A member of the “Via Panisperna boys” - a group of scientists lead by Nobel prize laureate Enrico Fermi - Majorana was considered a rare genius (he was only in in early thirties when he disappeared and had already proven to be greatly more talented than many of his colleagues, in Italy and elsewhere). In the mid thirties the group, working at the Royal physics institute of the University of Rome La Sapienza, made important discoveries in the neutron energy field, which a decade later made the construction of the American atomic bomb possible. The same Fermi, an Italian Jewish, defected to America after receiving his award in Stockholm.

Monday, January 30, 2023

Mazzini - Denis Mack Smith

If there is a person that every Italian should be proud of, that person, in my humble opinion, is Giuseppe Mazzini. He probably deserves that gratitude even more than Giuseppe Garibaldi, another protagonist of the Italian Risorgimento (the 19th century Italian struggle for independence). Even though the famous general - due to his action hero aura - was arguably more famous than the Genoan ideologue, he has had a less far reaching influence on Italian culture and political education. Camillo Benso, count of Cavour, the third main character of that famous era, a very skilled politician and tactician indeed, can’t even compete with Mazzini as far as moral, philosophical and literary standing is concerned.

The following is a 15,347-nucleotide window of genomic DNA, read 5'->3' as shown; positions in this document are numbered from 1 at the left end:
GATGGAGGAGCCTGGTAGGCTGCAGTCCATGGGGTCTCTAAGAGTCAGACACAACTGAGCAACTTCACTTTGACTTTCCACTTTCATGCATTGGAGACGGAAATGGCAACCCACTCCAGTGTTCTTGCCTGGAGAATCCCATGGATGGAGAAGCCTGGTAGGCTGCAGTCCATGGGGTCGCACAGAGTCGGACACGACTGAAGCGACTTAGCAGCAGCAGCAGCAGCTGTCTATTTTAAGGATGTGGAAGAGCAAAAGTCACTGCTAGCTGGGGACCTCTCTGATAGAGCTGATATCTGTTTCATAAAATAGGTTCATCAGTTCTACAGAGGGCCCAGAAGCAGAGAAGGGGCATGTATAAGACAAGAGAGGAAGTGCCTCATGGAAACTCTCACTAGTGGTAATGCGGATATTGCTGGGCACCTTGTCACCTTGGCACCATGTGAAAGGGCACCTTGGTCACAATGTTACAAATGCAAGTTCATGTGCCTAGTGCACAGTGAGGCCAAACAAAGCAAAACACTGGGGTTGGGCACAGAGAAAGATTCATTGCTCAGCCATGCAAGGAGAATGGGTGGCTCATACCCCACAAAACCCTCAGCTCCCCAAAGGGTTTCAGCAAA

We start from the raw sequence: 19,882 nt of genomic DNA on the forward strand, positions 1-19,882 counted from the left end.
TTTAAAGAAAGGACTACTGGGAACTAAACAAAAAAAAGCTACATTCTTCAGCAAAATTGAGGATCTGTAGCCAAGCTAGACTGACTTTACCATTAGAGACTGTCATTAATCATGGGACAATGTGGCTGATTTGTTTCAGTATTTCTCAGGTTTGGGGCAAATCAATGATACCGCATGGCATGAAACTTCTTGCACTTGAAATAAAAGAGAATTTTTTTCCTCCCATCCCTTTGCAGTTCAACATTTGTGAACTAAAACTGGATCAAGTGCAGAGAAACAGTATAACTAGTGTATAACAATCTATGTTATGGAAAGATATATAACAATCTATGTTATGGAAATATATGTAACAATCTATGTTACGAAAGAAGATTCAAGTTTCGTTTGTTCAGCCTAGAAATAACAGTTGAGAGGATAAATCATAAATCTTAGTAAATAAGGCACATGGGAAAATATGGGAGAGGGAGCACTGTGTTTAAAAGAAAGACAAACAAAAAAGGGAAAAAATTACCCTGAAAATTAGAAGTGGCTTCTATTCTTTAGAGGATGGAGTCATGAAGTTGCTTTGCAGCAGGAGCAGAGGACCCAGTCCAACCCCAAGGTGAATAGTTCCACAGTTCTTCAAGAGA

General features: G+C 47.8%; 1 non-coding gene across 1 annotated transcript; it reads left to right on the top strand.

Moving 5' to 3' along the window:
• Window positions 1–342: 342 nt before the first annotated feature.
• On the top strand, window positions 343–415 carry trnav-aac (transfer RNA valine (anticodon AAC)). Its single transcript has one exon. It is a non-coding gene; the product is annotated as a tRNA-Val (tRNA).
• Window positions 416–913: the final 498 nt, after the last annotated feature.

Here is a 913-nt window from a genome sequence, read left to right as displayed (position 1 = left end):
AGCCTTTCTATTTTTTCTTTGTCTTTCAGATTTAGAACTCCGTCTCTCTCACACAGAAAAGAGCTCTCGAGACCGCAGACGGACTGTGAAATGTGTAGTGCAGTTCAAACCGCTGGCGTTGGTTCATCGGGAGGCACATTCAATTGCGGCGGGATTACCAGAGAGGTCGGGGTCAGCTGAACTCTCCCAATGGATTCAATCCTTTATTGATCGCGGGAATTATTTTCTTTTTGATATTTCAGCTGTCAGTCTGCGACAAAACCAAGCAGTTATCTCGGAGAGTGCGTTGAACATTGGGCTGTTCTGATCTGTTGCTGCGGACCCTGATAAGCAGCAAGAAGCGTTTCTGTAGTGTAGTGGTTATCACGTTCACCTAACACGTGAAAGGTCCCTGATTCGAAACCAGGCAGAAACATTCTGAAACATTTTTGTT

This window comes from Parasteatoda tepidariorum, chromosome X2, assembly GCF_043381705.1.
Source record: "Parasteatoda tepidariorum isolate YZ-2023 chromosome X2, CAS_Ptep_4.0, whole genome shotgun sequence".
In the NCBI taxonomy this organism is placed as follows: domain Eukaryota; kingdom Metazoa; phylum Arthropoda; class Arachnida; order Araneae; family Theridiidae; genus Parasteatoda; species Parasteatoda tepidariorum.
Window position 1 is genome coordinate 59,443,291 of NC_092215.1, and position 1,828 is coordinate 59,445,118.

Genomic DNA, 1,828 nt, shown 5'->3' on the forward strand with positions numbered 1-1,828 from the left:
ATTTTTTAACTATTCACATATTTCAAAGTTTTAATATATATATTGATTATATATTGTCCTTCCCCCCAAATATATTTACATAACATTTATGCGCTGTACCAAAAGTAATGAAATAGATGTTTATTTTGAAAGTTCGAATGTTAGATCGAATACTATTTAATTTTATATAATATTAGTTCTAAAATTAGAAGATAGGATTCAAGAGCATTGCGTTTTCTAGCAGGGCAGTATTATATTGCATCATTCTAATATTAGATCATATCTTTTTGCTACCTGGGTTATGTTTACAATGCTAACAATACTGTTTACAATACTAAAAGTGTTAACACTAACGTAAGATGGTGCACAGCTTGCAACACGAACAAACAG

Monday, January 23, 2023

凍りついた香り Kōritsuita kaori (Italian: Profumo di Ghiaccio) - Ogawa Yoko

I don’t think there is an English translation of this book. At least I couldn’t find one, even searching the web. That’s why I’m mentioning the Italian title next to the Japanese one. If there really isn’t a translation of this novel in the most important language in the world, well, that’s a pity. This story is a good example of the peculiar Japanese fondness for details, surgical change of pace, tactfulness, delicacy and melancholy. Even of their atavistic tendency for seppuku or harakiri.  

Tuesday, January 17, 2023

The Mussolini canal (Canale Mussolini) - Antonio Pennacchi